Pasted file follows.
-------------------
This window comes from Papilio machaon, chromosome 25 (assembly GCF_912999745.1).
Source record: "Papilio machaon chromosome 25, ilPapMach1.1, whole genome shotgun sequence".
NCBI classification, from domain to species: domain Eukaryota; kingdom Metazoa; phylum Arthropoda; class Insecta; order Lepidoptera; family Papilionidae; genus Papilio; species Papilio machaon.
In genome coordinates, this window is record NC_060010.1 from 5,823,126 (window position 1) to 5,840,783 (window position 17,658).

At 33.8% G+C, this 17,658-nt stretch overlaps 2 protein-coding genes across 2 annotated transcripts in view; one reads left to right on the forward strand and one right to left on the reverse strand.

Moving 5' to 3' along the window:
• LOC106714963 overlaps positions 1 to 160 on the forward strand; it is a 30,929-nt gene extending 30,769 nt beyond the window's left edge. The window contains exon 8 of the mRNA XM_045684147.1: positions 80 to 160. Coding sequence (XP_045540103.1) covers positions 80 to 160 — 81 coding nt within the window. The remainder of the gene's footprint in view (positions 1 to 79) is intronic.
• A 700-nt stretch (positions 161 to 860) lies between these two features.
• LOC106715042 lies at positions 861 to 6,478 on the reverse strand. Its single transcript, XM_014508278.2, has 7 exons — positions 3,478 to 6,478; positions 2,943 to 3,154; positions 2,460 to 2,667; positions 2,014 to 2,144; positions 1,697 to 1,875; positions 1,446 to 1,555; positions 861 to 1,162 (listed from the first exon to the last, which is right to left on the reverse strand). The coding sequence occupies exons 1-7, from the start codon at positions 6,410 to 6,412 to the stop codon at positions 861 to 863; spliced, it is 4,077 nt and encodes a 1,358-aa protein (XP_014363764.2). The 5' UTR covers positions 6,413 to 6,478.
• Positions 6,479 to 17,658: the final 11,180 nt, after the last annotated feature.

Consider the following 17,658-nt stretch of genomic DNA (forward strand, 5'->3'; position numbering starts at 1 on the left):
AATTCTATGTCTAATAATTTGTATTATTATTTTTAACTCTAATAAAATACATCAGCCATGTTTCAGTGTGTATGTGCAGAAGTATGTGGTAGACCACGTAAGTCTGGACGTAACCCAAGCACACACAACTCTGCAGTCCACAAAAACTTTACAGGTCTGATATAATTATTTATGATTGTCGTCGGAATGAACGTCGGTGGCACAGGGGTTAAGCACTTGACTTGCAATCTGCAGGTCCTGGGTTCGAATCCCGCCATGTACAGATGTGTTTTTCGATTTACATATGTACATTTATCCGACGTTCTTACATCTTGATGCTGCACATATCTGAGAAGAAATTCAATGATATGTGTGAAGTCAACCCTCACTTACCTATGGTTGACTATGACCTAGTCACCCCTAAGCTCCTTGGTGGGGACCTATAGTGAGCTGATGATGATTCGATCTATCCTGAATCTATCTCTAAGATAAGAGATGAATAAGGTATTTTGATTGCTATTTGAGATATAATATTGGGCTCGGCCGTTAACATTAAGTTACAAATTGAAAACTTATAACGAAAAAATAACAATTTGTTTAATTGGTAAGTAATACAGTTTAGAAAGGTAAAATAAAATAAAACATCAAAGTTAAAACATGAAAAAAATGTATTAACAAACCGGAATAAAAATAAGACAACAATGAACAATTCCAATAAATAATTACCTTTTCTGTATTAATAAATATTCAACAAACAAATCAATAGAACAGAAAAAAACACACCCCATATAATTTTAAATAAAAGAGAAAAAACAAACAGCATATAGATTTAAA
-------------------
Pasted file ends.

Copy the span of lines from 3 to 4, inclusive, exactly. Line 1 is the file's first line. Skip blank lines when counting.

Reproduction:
NCBI classification, from domain to species: domain Eukaryota; kingdom Metazoa; phylum Arthropoda; class Insecta; order Lepidoptera; family Papilionidae; genus Papilio; species Papilio machaon.
In genome coordinates, this window is record NC_060010.1 from 5,823,126 (window position 1) to 5,840,783 (window position 17,658).